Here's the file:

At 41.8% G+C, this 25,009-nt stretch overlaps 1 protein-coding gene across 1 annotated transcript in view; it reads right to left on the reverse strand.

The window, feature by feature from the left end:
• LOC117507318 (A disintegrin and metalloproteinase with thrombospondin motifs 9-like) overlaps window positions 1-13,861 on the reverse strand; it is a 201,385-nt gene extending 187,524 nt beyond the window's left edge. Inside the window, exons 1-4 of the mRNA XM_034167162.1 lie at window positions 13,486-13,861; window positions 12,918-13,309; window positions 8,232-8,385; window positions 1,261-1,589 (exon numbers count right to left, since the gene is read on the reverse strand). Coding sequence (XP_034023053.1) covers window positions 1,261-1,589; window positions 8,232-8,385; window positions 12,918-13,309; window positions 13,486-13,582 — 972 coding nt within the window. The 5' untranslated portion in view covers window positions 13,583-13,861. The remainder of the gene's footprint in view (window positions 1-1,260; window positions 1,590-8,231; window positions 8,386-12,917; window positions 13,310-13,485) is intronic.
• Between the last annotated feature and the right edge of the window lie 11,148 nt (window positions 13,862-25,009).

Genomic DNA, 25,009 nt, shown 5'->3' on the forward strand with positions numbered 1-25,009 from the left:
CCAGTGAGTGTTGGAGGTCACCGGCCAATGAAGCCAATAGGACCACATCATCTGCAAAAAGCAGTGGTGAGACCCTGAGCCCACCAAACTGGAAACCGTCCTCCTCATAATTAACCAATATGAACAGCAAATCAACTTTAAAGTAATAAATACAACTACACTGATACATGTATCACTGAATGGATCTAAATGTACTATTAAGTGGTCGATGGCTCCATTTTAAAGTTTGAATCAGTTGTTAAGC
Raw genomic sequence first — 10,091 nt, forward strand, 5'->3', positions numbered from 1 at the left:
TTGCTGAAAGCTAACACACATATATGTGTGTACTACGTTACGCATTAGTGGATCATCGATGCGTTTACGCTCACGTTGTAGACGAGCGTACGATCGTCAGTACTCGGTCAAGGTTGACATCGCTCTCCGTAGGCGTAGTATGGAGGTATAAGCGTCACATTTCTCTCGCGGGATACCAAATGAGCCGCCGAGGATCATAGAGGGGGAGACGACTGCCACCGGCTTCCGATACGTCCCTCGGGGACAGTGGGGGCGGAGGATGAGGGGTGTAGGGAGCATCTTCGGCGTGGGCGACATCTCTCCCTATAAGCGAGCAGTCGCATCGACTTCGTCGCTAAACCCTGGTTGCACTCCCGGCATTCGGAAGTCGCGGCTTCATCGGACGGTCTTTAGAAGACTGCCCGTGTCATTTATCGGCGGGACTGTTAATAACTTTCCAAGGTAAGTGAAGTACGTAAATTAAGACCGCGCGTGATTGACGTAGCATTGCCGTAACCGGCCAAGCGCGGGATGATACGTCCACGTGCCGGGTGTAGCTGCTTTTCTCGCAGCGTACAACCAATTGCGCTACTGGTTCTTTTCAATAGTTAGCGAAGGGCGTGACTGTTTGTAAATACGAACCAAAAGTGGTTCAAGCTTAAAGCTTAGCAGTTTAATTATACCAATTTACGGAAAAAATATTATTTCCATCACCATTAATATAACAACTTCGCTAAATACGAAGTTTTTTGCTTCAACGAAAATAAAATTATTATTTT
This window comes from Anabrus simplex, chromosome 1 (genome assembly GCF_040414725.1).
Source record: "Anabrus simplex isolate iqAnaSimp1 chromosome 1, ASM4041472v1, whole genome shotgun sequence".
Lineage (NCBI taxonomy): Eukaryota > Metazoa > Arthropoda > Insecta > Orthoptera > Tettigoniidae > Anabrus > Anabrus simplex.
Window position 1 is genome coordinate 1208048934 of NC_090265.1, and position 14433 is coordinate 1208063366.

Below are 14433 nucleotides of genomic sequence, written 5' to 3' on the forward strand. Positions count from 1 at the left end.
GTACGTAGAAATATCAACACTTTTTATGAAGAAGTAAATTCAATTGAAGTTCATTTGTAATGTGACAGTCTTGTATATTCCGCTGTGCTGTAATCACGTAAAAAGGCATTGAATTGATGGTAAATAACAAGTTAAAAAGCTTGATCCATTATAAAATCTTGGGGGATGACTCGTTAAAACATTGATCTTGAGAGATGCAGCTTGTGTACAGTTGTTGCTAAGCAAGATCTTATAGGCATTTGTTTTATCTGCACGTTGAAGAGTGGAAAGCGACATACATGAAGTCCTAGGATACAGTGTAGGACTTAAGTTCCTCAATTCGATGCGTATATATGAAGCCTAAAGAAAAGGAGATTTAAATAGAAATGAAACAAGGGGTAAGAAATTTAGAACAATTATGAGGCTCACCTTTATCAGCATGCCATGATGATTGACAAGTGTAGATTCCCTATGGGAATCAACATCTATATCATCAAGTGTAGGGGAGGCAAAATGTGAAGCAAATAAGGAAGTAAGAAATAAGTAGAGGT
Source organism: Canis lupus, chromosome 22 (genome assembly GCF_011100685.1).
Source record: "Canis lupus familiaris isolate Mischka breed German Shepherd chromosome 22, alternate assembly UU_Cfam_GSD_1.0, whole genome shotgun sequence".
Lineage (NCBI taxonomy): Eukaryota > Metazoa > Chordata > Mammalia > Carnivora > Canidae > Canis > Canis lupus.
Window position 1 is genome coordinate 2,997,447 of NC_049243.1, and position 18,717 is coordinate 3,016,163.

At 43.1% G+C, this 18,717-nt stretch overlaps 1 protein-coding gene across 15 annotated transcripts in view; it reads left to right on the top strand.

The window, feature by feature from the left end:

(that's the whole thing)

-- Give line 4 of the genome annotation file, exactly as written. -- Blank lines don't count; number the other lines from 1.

• Between the last annotated feature and the right edge of the window lie 11,148 nt (window positions 13,862-25,009).